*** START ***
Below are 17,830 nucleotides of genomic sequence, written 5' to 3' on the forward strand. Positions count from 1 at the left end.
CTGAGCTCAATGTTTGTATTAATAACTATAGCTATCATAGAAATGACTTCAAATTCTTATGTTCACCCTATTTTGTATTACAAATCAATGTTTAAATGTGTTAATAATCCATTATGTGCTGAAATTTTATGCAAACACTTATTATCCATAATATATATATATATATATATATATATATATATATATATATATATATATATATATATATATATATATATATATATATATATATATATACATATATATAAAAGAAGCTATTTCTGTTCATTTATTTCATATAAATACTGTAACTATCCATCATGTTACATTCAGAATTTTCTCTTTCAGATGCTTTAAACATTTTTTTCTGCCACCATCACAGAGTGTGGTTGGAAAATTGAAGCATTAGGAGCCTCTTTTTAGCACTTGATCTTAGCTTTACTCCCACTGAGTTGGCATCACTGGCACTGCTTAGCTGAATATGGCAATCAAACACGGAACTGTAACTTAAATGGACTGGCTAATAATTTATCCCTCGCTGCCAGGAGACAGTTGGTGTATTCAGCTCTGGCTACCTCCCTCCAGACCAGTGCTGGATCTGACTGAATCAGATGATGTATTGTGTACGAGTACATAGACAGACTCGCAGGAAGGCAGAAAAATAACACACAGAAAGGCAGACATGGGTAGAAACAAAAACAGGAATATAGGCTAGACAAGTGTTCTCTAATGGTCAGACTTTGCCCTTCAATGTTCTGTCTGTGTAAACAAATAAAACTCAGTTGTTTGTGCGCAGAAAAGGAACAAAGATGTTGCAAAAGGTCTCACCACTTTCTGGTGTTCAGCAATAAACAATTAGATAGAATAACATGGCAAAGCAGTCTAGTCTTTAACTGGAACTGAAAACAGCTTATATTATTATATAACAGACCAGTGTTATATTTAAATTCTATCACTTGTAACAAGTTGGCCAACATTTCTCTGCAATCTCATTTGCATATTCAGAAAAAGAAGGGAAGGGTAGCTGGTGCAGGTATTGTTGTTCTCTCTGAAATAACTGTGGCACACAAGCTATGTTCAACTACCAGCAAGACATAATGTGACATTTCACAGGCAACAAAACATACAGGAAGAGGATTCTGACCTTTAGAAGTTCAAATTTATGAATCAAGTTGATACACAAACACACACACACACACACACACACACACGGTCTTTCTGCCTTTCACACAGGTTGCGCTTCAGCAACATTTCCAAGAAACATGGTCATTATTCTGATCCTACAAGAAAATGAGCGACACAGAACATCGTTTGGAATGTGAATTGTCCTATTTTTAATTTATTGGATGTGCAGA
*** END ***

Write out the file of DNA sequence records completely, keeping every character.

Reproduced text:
Below are 17,830 nucleotides of genomic sequence, written 5' to 3' on the forward strand. Positions count from 1 at the left end.
CTGAGCTCAATGTTTGTATTAATAACTATAGCTATCATAGAAATGACTTCAAATTCTTATGTTCACCCTATTTTGTATTACAAATCAATGTTTAAATGTGTTAATAATCCATTATGTGCTGAAATTTTATGCAAACACTTATTATCCATAATATATATATATATATATATATATATATATATATATATATATATATATATATATATATATATATATATATATATATATATATATATACATATATATAAAAGAAGCTATTTCTGTTCATTTATTTCATATAAATACTGTAACTATCCATCATGTTACATTCAGAATTTTCTCTTTCAGATGCTTTAAACATTTTTTTCTGCCACCATCACAGAGTGTGGTTGGAAAATTGAAGCATTAGGAGCCTCTTTTTAGCACTTGATCTTAGCTTTACTCCCACTGAGTTGGCATCACTGGCACTGCTTAGCTGAATATGGCAATCAAACACGGAACTGTAACTTAAATGGACTGGCTAATAATTTATCCCTCGCTGCCAGGAGACAGTTGGTGTATTCAGCTCTGGCTACCTCCCTCCAGACCAGTGCTGGATCTGACTGAATCAGATGATGTATTGTGTACGAGTACATAGACAGACTCGCAGGAAGGCAGAAAAATAACACACAGAAAGGCAGACATGGGTAGAAACAAAAACAGGAATATAGGCTAGACAAGTGTTCTCTAATGGTCAGACTTTGCCCTTCAATGTTCTGTCTGTGTAAACAAATAAAACTCAGTTGTTTGTGCGCAGAAAAGGAACAAAGATGTTGCAAAAGGTCTCACCACTTTCTGGTGTTCAGCAATAAACAATTAGATAGAATAACATGGCAAAGCAGTCTAGTCTTTAACTGGAACTGAAAACAGCTTATATTATTATATAACAGACCAGTGTTATATTTAAATTCTATCACTTGTAACAAGTTGGCCAACATTTCTCTGCAATCTCATTTGCATATTCAGAAAAAGAAGGGAAGGGTAGCTGGTGCAGGTATTGTTGTTCTCTCTGAAATAACTGTGGCACACAAGCTATGTTCAACTACCAGCAAGACATAATGTGACATTTCACAGGCAACAAAACATACAGGAAGAGGATTCTGACCTTTAGAAGTTCAAATTTATGAATCAAGTTGATACACAAACACACACACACACACACACACACACACGGTCTTTCTGCCTTTCACACAGGTTGCGCTTCAGCAACATTTCCAAGAAACATGGTCATTATTCTGATCCTACAAGAAAATGAGCGACACAGAACATCGTTTGGAATGTGAATTGTCCTATTTTTAATTTATTGGATGTGCAGA